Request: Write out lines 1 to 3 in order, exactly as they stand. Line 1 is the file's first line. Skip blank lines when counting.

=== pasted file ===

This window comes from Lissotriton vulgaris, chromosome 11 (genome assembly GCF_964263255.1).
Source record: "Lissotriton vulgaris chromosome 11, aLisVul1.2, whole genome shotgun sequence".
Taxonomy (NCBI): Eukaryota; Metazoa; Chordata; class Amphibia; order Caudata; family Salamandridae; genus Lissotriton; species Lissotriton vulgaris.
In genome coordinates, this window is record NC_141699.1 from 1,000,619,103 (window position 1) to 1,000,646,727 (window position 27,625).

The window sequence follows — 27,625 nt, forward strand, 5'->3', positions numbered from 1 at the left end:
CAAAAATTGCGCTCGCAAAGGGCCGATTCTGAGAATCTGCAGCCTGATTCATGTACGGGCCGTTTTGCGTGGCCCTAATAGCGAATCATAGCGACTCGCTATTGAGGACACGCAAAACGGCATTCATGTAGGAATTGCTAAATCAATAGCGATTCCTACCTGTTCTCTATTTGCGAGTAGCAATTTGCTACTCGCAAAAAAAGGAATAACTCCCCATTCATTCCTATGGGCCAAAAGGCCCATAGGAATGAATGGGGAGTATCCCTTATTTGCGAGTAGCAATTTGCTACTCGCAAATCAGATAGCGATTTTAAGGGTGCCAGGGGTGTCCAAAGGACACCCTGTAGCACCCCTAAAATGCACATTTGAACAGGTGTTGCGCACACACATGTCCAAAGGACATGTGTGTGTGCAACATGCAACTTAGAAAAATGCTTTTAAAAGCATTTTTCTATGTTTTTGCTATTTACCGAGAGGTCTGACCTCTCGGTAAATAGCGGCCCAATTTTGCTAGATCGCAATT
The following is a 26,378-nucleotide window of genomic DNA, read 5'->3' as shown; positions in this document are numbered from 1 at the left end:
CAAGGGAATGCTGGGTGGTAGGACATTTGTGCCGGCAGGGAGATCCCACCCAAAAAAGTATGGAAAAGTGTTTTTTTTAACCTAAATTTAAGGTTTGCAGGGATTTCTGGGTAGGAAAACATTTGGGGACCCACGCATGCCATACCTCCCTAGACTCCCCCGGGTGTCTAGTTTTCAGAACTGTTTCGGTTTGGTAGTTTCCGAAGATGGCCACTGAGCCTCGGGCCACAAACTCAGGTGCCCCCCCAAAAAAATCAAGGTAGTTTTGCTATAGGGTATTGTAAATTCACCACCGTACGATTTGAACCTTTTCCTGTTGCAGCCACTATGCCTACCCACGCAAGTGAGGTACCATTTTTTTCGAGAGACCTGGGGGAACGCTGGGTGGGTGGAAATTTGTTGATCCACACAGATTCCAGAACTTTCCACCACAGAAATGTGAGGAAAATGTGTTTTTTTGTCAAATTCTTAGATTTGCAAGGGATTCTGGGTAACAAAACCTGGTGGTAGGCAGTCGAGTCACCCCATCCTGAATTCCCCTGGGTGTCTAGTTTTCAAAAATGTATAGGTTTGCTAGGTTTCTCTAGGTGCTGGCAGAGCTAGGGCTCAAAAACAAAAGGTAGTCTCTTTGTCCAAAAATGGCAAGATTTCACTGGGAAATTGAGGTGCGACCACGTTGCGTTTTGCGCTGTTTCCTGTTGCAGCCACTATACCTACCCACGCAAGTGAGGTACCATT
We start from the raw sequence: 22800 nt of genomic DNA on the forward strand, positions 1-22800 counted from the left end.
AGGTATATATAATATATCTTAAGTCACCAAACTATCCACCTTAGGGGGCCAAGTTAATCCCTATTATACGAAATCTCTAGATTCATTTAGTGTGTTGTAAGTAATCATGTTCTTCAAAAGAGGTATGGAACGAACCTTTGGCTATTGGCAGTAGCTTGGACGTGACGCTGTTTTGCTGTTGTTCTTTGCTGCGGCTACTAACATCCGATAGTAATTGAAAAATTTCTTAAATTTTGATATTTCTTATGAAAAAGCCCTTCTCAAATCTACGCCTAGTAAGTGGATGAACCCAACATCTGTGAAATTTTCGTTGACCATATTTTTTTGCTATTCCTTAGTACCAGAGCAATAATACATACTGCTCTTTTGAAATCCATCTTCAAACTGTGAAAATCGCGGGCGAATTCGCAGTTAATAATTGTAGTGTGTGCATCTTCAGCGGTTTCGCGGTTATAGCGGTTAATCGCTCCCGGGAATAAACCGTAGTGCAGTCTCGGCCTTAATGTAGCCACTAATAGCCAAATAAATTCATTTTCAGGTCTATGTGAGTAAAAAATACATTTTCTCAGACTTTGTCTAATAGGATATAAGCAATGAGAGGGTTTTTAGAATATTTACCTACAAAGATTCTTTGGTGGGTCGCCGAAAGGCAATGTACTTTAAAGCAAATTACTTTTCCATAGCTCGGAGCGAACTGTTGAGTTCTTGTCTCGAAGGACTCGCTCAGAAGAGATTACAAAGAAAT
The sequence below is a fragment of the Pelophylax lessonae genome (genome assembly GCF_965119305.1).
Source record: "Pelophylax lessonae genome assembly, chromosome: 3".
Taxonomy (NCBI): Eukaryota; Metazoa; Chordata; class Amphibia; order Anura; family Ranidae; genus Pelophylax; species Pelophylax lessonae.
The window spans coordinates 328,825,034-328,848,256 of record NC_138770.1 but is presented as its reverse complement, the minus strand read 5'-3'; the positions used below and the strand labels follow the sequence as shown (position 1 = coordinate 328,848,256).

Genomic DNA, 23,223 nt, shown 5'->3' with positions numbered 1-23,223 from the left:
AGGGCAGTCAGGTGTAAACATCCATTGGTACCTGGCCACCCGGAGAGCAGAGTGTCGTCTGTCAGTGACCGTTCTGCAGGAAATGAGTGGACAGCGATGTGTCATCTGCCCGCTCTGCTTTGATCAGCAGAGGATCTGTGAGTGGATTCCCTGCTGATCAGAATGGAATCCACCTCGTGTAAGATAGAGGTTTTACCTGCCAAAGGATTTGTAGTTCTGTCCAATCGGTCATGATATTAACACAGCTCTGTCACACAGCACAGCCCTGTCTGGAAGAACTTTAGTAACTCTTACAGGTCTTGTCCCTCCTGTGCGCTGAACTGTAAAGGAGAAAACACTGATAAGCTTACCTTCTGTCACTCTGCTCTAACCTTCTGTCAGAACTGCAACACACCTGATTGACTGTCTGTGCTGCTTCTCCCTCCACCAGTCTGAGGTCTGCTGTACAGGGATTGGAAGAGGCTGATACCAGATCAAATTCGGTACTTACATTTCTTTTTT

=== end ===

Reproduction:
This window comes from Lissotriton vulgaris, chromosome 11 (genome assembly GCF_964263255.1).
Source record: "Lissotriton vulgaris chromosome 11, aLisVul1.2, whole genome shotgun sequence".
Taxonomy (NCBI): Eukaryota; Metazoa; Chordata; class Amphibia; order Caudata; family Salamandridae; genus Lissotriton; species Lissotriton vulgaris.